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11

FEATURE

Dr. Joey Rivera, B.G.S. ’93, stood on

stage at the 2016 Commencement

ceremony, surveying the hundreds of

caps and gowns and eager faces in

front of him.

Rivera has been an anti-terrorist

specialist in the U.S. Marines and

a lieutenant colonel in the Army

Reserve. He holds a doctorate in

software engineering from the

prestigious Naval Postgraduate

School. He is the founder and

president/CEO of the Rivera Group

and provides expertise in cyber

warfare for the U.S. Cyber Command.

But the moment he rose to be

recognized as IU Southeast’s

Distinguished Alumni Award recipient

ranks among one of the most

significant accomplishments in his

life.

“I was the guy that wasn’t supposed

to be standing there,” Rivera said. “I

was the guy that didn’t graduate from

high school.”

SHIFTING INTO GEAR

It’s not something he talks about

often, but Rivera had a difficult

home life that resulted in him being

placed in and out of the foster homes

program.

A ward of the court, he was a self-

described troubled child who bounced

around between family members and

members of his church.

At age 17, he was a runaway who was

brought before a judge at the Clark

County Juvenile Detention Center.

“I’m going to let you go home, and I

want you to come back tomorrow with

a Marine Corps recruiter,” the judge

said.

When Rivera returned the next day

with a recruiter, the judge placed a

hand on Rivera’s shoulder, looked him

dead in the eye and said something

Rivera would never forget.

“Somewhere in here is a good kid,” the

judge told him. “Put him in the Marine

Corps and get him out of here as soon

as possible.”

The next thing Rivera knew, he was

on his way to Parris Island, South

Carolina.

What followed was what Rivera called

his “first introduction to structure,” as

he rose through the ranks to become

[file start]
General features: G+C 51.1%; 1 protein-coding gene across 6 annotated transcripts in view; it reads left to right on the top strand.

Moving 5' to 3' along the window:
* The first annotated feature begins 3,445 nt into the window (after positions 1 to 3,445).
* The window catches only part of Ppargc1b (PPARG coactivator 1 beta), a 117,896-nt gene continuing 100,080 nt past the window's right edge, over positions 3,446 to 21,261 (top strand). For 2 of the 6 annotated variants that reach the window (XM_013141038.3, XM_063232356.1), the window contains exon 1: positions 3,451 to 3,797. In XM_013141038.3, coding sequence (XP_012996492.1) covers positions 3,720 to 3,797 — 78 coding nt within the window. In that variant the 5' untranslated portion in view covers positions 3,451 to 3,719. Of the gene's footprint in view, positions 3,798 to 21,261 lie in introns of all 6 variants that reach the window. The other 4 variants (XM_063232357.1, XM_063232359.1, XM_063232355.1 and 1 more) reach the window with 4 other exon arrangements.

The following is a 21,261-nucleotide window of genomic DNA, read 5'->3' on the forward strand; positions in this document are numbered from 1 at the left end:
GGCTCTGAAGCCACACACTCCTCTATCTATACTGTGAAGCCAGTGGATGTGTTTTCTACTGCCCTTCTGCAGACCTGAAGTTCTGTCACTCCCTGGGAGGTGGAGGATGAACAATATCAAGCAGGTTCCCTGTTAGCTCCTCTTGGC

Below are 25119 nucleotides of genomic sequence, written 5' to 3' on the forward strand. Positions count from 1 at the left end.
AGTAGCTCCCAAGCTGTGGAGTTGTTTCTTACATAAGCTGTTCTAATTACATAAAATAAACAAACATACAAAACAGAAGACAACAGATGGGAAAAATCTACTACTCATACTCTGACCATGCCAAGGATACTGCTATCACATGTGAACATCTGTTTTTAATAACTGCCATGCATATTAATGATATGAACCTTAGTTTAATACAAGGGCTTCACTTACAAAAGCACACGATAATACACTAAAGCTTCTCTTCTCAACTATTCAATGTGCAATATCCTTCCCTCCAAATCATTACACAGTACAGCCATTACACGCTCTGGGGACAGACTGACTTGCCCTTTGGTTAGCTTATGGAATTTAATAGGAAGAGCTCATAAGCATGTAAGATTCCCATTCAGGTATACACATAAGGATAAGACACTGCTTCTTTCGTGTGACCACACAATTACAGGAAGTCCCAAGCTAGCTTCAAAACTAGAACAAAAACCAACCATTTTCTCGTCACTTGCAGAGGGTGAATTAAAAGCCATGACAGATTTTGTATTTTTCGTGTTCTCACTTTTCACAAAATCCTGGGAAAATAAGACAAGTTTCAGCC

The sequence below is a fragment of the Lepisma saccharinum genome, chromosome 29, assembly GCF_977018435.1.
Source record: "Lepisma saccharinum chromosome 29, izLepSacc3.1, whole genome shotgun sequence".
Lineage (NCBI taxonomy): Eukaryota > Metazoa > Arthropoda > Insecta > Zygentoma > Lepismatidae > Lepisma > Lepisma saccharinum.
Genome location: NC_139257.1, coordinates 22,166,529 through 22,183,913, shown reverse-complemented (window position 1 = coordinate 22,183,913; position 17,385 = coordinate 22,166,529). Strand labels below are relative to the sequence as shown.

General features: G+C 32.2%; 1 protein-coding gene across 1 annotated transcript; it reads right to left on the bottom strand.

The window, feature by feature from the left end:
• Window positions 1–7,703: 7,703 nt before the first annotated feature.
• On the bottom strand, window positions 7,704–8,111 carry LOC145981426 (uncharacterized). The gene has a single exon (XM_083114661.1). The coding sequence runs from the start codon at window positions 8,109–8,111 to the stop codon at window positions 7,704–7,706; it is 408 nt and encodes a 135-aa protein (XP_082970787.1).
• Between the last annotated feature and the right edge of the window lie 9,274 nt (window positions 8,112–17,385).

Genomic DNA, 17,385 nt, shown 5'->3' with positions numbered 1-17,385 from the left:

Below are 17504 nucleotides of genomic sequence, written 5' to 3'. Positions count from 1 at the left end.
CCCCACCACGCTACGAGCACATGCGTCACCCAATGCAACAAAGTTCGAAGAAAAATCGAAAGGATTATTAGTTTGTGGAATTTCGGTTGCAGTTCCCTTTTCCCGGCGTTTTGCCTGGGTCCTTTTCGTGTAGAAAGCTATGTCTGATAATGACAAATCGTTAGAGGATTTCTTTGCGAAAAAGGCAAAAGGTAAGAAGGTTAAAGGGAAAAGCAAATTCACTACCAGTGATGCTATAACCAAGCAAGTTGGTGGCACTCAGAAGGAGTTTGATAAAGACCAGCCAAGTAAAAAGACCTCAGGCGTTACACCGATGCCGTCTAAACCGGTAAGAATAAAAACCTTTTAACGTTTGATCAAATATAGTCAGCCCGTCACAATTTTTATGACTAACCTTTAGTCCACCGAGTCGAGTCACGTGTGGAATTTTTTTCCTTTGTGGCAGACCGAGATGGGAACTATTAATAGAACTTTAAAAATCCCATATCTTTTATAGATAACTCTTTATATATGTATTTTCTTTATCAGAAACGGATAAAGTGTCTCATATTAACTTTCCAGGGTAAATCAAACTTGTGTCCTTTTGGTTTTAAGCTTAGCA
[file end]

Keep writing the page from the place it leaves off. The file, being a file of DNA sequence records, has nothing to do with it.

an anti-terrorist specialist whose

international travels enabled him to

gain global experience in places like

Singapore, Thailand, Japan, Australia,

Hong Kong and Malaysia.

The Marine Corps imparted a valuable

lesson that Rivera carried on into the

business world, a mantra that has

become a personal motto.

“When you think you’re done, you’re

not even close,” he said. “You have

gears left. You just need someone to

help you find them.”

He learned that lesson during a

decorated career as a drill sergeant.

It’s how he motivated his troops to

push through their training.

“Where they think their limits are,

that’s actually where they’re just

beginning,” he said. “The more you

teach that, the more you learn that

people have many gears in them.

There’s a self-realization there.”

In 1988, at the age of 22, Rivera left

the Marine Corps, earned his GED,

enlisted into the Army Reserves and

was accepted at IU Southeast.

His GI check had not arrived by the

time he started classes, so Rivera

lived out of his car for the entire

first semester. Armed with a travel

iron, an ironing board and a car full

of essentials, Rivera would park

by the athletics’ baseball field, run

physical training with the ROTC in the

mornings, shower in the gym, iron his

clothes and go to school. Because he

never finished high school, Rivera had

to take the “very, very basic classes”

at IU Southeast in order to learn

rudimentary sentence structure.

Having slept in the field five or six

By Rachel Terlep